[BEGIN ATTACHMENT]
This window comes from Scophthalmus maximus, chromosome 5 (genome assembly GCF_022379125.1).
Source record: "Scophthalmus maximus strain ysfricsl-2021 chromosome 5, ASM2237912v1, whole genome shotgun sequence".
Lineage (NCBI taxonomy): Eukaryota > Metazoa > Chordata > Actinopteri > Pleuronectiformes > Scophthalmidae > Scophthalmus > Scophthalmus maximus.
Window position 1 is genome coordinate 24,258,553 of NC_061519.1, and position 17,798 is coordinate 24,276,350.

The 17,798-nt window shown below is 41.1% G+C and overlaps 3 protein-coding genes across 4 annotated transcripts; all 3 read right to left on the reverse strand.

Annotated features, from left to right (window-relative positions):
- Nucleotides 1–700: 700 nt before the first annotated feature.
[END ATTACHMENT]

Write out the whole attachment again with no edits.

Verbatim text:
This window comes from Scophthalmus maximus, chromosome 5 (genome assembly GCF_022379125.1).
Source record: "Scophthalmus maximus strain ysfricsl-2021 chromosome 5, ASM2237912v1, whole genome shotgun sequence".
Lineage (NCBI taxonomy): Eukaryota > Metazoa > Chordata > Actinopteri > Pleuronectiformes > Scophthalmidae > Scophthalmus > Scophthalmus maximus.
Window position 1 is genome coordinate 24,258,553 of NC_061519.1, and position 17,798 is coordinate 24,276,350.

The 17,798-nt window shown below is 41.1% G+C and overlaps 3 protein-coding genes across 4 annotated transcripts; all 3 read right to left on the reverse strand.

Annotated features, from left to right (window-relative positions):
- Nucleotides 1–700: 700 nt before the first annotated feature.